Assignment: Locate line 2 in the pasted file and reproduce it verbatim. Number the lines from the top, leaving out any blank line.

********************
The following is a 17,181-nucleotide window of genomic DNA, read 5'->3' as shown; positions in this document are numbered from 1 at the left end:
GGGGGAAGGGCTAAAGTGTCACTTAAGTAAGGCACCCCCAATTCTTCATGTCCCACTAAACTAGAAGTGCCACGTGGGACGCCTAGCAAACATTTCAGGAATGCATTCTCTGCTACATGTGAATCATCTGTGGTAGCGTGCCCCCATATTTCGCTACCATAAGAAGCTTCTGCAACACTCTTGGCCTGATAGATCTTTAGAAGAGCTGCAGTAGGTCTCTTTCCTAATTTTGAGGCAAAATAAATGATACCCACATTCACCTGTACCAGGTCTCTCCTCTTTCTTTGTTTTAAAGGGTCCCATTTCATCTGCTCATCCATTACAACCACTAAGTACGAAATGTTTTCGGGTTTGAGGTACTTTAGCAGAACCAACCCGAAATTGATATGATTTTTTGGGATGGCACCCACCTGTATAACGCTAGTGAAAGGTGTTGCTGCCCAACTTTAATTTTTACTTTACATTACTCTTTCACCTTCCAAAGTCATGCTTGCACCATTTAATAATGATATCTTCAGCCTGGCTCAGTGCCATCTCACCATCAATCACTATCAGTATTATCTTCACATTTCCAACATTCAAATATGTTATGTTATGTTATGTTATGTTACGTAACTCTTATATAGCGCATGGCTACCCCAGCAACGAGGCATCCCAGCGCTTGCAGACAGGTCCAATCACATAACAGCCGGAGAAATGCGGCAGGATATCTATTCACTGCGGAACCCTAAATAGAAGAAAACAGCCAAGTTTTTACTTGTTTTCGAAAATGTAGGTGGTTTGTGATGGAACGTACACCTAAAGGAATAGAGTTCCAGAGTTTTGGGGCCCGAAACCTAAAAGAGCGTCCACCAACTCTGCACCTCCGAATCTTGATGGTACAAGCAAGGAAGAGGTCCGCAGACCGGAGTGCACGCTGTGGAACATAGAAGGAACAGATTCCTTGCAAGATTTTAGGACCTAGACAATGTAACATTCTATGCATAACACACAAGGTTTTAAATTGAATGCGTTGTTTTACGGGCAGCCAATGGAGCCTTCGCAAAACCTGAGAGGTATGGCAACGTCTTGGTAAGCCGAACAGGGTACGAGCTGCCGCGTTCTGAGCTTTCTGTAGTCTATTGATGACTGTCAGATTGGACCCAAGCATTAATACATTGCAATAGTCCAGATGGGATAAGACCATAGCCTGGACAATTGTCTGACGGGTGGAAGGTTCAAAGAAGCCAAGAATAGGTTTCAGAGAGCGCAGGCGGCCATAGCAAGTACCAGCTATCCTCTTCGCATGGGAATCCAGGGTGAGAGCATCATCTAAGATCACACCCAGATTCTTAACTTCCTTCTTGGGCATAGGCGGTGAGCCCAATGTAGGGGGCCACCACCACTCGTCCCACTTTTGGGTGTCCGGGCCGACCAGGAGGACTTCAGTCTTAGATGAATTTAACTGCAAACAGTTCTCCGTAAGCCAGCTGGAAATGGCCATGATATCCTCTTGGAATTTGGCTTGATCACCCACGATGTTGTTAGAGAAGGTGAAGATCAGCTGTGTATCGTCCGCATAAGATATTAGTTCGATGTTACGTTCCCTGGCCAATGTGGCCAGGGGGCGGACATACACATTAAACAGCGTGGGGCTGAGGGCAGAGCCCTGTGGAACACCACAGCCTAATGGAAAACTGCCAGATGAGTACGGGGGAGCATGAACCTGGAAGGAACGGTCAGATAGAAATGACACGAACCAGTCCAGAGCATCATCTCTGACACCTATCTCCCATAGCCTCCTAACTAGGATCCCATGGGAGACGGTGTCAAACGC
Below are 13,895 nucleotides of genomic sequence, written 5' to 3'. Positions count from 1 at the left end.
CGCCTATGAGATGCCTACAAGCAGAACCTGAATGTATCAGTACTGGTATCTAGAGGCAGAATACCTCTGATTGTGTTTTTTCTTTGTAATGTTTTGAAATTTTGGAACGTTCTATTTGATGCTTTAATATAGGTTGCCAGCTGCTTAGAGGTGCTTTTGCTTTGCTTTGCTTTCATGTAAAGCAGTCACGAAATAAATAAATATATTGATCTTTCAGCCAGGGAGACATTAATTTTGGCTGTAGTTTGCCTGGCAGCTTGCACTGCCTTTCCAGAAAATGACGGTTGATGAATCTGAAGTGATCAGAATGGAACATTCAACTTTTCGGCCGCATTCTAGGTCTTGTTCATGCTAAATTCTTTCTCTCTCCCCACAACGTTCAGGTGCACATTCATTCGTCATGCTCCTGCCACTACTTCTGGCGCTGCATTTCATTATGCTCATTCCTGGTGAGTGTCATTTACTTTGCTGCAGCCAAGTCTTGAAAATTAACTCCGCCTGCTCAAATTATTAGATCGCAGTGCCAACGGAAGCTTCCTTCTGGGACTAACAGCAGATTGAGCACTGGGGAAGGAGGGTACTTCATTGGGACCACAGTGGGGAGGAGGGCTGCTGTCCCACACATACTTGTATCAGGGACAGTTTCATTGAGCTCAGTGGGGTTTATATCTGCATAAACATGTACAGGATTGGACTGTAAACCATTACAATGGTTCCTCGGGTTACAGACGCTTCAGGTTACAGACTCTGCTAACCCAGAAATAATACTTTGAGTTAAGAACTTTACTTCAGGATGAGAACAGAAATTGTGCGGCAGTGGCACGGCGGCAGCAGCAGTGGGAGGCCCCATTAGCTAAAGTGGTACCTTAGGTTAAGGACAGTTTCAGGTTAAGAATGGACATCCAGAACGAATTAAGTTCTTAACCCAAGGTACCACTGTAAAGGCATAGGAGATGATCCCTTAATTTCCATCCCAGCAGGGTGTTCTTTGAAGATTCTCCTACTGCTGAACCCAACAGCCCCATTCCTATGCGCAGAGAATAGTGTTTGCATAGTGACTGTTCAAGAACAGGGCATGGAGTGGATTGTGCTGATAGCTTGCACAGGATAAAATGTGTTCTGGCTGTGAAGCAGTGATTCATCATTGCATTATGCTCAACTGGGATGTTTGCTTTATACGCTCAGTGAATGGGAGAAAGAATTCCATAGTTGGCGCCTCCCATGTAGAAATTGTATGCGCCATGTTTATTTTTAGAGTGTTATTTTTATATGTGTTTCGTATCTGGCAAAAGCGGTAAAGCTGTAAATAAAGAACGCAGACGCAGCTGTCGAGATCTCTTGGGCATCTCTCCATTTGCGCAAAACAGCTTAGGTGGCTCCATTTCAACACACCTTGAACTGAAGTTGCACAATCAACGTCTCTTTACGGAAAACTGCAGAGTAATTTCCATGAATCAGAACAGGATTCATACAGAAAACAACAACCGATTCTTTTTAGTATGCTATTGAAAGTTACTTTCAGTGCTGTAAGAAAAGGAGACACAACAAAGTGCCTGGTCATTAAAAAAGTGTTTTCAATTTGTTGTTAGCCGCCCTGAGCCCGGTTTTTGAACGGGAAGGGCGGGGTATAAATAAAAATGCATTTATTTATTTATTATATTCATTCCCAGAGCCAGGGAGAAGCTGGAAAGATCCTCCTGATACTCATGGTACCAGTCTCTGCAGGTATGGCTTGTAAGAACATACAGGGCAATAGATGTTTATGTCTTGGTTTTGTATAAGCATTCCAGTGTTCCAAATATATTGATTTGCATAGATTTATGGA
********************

GGGGGAAGGGCTAAAGTGTCACTTAAGTAAGGCACCCCCAATTCTTCATGTCCCACTAAACTAGAAGTGCCACGTGGGACGCCTAGCAAACATTTCAGGAATGCATTCTCTGCTACATGTGAATCATCTGTGGTAGCGTGCCCCCATATTTCGCTACCATAAGAAGCTTCTGCAACACTCTTGGCCTGATAGATCTTTAGAAGAGCTGCAGTAGGTCTCTTTCCTAATTTTGAGGCAAAATAAATGATACCCACATTCACCTGTACCAGGTCTCTCCTCTTTCTTTGTTTTAAAGGGTCCCATTTCATCTGCTCATCCATTACAACCACTAAGTACGAAATGTTTTCGGGTTTGAGGTACTTTAGCAGAACCAACCCGAAATTGATATGATTTTTTGGGATGGCACCCACCTGTATAACGCTAGTGAAAGGTGTTGCTGCCCAACTTTAATTTTTACTTTACATTACTCTTTCACCTTCCAAAGTCATGCTTGCACCATTTAATAATGATATCTTCAGCCTGGCTCAGTGCCATCTCACCATCAATCACTATCAGTATTATCTTCACATTTCCAACATTCAAATATGTTATGTTATGTTATGTTATGTTACGTAACTCTTATATAGCGCATGGCTACCCCAGCAACGAGGCATCCCAGCGCTTGCAGACAGGTCCAATCACATAACAGCCGGAGAAATGCGGCAGGATATCTATTCACTGCGGAACCCTAAATAGAAGAAAACAGCCAAGTTTTTACTTGTTTTCGAAAATGTAGGTGGTTTGTGATGGAACGTACACCTAAAGGAATAGAGTTCCAGAGTTTTGGGGCCCGAAACCTAAAAGAGCGTCCACCAACTCTGCACCTCCGAATCTTGATGGTACAAGCAAGGAAGAGGTCCGCAGACCGGAGTGCACGCTGTGGAACATAGAAGGAACAGATTCCTTGCAAGATTTTAGGACCTAGACAATGTAACATTCTATGCATAACACACAAGGTTTTAAATTGAATGCGTTGTTTTACGGGCAGCCAATGGAGCCTTCGCAAAACCTGAGAGGTATGGCAACGTCTTGGTAAGCCGAACAGGGTACGAGCTGCCGCGTTCTGAGCTTTCTGTAGTCTATTGATGACTGTCAGATTGGACCCAAGCATTAATACATTGCAATAGTCCAGATGGGATAAGACCATAGCCTGGACAATTGTCTGACGGGTGGAAGGTTCAAAGAAGCCAAGAATAGGTTTCAGAGAGCGCAGGCGGCCATAGCAAGTACCAGCTATCCTCTTCGCATGGGAATCCAGGGTGAGAGCATCATCTAAGATCACACCCAGATTCTTAACTTCCTTCTTGGGCATAGGCGGTGAGCCCAATGTAGGGGGCCACCACCACTCGTCCCACTTTTGGGTGTCCGGGCCGACCAGGAGGACTTCAGTCTTAGATGAATTTAACTGCAAACAGTTCTCCGTAAGCCAGCTGGAAATGGCCATGATATCCTCTTGGAATTTGGCTTGATCACCCACGATGTTGTTAGAGAAGGTGAAGATCAGCTGTGTATCGTCCGCATAAGATATTAGTTCGATGTTACGTTCCCTGGCCAATGTGGCCAGGGGGCGGACATACACATTAAACAGCGTGGGGCTGAGGGCAGAGCCCTGTGGAACACCACAGCCTAATGGAAAACTGCCAGATGAGTACGGGGGAGCATGAACCTGGAAGGAACGGTCAGATAGAAATGACACGAACCAGTCCAGAGCATCATCTCTGACACCTATCTCCCATAGCCTCCTAACTAGGATCCCATGGGAGACGGTGTCAAACGC